2. Find a practice partner. Again, this is not always straightforward.
      • You may be able to stay in touch with a fellow interpreting student, if you’ve just finished an interpreting course, and organise regular practice sessions.
      • If your course has an alumni network, this is also an opportunity to connect with someone who has the skills and language combination to help you.
      • Online platforms can be useful as well. Try Interpretimebank, based on the time-bank principle; you give feedback to another member, ‘bank’ the time involved, and organise to receive feedback from someone else with the right language combination.Interpretimebank
      • In a few weeks, the revamped version of Speechpool will allow you to search for a practice partner.

I hope these suggestions have given you some good leads for finding someone suitable to help you improve your retour.

I’ll leave you with a suggestion that could make your practice sessions more fruitful, if you’re working with a peer rather than an experienced coach. Ask the person listening to you to structure their feedback as follows:

  1. Was there anything that the audience would find difficult or impossible to understand? If so, what was the problem (poor explanations, inappropriate vocabulary, lack of logic, pronunciation, or poor use of the target language)? This is the bottom line for your credibility and reliability as an interpreter, so it’s the first thing the feedback should focus on.
  2. Were there any recurrent issues with use of language? What you’re trying to do here is identify patterns in the way you use your B language, so you can go away and do some tailored exercises to remedy the problems (which might be with morphology or word order, say, or the way you express numbers).
  3. If you are looking for detailed feedback on every little mistake you made, make sure you ask the listener to try to categorise your errors rather than just listing them all higgledy-piggledy. See if you/they can classify the errors (for example: difficulties with the use of articles or prepositions). Again, this gives you a specific problem to work on systematically, rather than a long list of one-off mistakes. Bear in mind, though, that it is much more interesting to think about your interpreting strategy and systematic errors thank about trivial one-offs that may never occur again in a different speech.
  4. If your listener identifies particular phrases that sounded unidiomatic, see if you can come up with an alternative. Ask if it sounds right. Ask if your listener has a better alternative. The aim of the exercise, after all, is not just to know what you did wrong, but how you can improve next time.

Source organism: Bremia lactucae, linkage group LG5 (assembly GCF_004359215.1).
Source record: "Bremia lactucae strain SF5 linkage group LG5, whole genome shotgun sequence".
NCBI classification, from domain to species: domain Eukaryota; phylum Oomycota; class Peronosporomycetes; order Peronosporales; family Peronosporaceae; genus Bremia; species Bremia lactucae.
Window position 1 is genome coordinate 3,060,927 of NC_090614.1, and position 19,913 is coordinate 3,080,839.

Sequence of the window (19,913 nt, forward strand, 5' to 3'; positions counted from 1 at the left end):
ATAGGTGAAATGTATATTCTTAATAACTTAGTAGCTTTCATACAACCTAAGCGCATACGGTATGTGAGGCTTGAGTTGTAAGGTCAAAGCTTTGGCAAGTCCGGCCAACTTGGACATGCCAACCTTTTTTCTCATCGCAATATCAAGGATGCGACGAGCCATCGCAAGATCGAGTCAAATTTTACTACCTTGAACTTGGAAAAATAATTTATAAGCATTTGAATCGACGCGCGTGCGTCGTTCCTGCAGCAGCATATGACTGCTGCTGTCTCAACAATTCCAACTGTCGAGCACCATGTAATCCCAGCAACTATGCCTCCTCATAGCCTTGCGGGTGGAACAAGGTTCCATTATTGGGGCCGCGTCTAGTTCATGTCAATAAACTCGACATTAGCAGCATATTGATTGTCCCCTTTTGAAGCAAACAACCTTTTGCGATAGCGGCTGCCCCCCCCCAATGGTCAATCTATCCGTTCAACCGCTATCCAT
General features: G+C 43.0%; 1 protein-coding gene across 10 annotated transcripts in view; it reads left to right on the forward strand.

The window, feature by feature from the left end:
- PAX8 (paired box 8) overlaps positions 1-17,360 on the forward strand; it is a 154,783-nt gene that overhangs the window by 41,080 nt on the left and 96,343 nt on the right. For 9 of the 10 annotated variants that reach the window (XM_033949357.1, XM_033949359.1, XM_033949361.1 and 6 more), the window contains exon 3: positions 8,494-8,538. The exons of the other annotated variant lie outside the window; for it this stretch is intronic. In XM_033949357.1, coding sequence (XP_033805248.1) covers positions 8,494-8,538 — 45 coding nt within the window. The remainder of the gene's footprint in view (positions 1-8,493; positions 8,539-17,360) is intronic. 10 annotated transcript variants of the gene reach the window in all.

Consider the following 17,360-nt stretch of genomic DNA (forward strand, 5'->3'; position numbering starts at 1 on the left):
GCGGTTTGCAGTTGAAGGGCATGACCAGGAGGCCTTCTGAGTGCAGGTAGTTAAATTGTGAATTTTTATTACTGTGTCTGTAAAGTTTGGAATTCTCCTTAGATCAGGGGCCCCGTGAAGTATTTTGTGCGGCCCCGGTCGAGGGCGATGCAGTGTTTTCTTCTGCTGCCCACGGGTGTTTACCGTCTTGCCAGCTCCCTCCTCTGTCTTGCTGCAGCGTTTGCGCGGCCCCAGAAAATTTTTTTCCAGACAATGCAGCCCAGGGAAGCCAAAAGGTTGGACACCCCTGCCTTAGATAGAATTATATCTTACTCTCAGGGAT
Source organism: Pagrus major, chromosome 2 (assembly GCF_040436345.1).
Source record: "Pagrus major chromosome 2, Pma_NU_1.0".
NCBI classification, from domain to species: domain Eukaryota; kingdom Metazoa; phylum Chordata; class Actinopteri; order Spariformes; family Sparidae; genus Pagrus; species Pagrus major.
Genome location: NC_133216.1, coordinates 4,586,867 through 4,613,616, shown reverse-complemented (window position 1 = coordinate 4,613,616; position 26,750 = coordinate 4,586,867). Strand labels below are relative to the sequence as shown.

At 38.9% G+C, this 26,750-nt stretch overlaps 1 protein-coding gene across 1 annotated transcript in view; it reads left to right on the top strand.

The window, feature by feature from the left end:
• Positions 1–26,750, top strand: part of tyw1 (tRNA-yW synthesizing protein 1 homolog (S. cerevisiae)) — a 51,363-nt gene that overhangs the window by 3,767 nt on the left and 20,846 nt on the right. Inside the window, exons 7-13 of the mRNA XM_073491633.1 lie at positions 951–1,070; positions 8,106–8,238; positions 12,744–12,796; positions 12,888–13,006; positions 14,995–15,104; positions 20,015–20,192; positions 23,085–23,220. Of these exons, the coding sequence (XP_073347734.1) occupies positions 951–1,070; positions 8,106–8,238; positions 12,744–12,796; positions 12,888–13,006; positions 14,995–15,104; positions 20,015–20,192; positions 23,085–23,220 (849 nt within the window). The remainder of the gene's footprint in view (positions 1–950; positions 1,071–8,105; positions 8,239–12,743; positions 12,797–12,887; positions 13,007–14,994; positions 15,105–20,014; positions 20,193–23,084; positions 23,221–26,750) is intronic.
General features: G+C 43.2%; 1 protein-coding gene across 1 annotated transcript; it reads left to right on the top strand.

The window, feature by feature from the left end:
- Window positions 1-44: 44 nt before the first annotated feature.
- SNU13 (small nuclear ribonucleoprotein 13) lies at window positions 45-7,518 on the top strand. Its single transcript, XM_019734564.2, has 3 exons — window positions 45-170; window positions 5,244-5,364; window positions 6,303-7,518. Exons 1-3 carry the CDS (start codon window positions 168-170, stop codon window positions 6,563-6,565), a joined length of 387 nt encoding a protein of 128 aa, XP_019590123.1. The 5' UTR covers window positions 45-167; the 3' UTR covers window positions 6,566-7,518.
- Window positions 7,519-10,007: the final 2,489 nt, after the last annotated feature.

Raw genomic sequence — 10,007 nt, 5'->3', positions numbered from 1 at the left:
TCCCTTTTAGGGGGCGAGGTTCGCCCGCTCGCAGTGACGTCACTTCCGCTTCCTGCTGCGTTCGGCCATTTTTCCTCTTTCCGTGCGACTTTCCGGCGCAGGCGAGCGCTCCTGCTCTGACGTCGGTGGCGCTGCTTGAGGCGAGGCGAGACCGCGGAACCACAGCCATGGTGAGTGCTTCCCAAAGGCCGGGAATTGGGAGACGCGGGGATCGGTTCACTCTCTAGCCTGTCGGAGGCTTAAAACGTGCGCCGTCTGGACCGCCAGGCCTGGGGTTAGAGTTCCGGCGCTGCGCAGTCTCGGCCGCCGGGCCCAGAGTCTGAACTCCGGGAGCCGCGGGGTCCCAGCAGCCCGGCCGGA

Do you have any tips to share about finding native speakers to help you improve your retour? Leave a comment below the blog post – I’d love to hear from you!

Good luck with your practice!

p.s. look out for Part 2 of this blog post, in which I’ll discuss how you can work productively on your retour skills in the absence of a native speaker.

Interpreting Coach logoSophie Llewellyn Smith, writing as The Interpreting Coach, is a coach, interpreter trainer, conference interpreter, designer of online teaching materials, and creator of Speechpool. Follow the blog to pick up tips on how to improve your interpreting skills, and check out the website for digital material to complement your face-to-face learning and empower you to take control of your learning.

3 of the most useful websites for boosting your interpreting skills

The Interpreting Coach portrait

I cannot teach anybody anything, I can only make them think. – Socrates

I’ve been an interpreter trainer for fifteen years, and I can pass on plenty of tips and tricks for improving interpreting skills, as well as teaching technique. But learning to interpret is a process of learning by doing, so I see my role far more as that of a guide and mentor than a teacher.

My real goal is to help students and trainees become independent learners. Interpreting, like so many skills (from playing a musical instrument to cooking, from driving a car to Argentinian tango), requires a huge amount of practice. Classroom time is not enough; to improve your skills, you need to do a lot self-study. And by that, I don’t mean navel-gazing! I don’t know who coined the term ‘self-study’, which sounds horribly narcissistic; call it what you will, self-study, self-learning, independent learning, or homework, it’s a must.

Luckily, modern technology means you can practise your interpreting skills and improve your knowledge of your chosen field in the comfort of your own home.

Today, I wanted to share with you my top 3 websites for boosting your skills.

1. ORCIT (online resources for conference interpreter training)

ORCIT screenshot


ORCIT is a collaborative project which aims to address the five core skills any successful conference interpreter needs: listening and analysis, public speaking, consecutive interpretation, simultaneous, and research skills.

The interface is quite visual, as the material is organised in books on a virtual bookshelf. You can click on book titles such as ‘note-taking introduction’, and be taken to a theoretical introduction, as well as practical exercises that you can work through at home.

What I like about it: the ‘theory’ is not at all heavy-going. It’s more a collection of tried and tested principles that are clearly laid out in a pedagogical framework that makes sense. The exercises follow a step-by-step approach, and recap all the sub-skills you need to acquire in a very structured way.